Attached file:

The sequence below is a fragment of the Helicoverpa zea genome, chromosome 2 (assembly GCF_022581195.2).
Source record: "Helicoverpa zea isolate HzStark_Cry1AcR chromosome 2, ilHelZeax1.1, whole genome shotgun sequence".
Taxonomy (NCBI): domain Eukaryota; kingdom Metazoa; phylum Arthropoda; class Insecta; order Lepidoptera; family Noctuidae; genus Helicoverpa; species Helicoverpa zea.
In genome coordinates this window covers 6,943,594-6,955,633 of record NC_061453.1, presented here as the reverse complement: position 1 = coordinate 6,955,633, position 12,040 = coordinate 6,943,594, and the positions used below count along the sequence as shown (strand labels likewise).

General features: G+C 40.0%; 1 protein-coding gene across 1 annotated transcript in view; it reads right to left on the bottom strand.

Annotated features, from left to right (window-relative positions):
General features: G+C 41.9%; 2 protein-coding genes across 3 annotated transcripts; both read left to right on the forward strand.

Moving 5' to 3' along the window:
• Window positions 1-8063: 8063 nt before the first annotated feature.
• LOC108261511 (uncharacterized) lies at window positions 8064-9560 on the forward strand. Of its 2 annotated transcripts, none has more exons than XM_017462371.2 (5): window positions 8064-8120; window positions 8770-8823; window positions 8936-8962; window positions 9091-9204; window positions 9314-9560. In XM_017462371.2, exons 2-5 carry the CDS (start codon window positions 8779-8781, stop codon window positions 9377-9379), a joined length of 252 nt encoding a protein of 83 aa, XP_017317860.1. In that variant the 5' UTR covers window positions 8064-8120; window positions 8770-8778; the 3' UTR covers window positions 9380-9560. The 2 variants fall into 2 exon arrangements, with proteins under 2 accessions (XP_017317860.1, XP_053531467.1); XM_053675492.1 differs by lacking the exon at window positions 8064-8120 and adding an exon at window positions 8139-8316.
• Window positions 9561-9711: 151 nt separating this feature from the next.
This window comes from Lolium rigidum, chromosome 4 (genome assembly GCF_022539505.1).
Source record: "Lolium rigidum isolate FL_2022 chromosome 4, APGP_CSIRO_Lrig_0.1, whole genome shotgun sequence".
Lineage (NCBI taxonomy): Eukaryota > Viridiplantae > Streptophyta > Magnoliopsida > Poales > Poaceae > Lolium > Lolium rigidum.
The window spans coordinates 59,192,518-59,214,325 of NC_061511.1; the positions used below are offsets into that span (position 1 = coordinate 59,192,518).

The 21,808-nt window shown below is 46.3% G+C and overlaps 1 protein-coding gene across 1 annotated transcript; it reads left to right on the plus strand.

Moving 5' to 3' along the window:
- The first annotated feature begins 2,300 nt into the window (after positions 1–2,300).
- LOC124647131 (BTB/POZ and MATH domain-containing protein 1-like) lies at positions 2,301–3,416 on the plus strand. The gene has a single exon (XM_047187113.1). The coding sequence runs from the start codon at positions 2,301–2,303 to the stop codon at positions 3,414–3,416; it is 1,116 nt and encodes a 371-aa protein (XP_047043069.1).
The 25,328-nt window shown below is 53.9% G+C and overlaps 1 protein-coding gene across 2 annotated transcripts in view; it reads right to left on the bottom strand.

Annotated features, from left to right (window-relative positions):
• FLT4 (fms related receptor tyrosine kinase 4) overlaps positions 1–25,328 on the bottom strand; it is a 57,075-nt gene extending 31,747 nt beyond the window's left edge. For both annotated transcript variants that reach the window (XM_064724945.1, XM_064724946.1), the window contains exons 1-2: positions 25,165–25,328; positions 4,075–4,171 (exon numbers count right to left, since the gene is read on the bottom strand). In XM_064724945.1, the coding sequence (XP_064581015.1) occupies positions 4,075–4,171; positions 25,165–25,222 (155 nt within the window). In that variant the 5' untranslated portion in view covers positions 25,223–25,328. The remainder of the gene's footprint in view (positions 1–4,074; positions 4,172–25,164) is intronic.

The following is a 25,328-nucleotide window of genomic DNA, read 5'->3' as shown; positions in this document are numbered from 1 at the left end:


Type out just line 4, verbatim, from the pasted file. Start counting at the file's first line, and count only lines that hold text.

In genome coordinates this window covers 6,943,594-6,955,633 of record NC_061453.1, presented here as the reverse complement: position 1 = coordinate 6,955,633, position 12,040 = coordinate 6,943,594, and the positions used below count along the sequence as shown (strand labels likewise).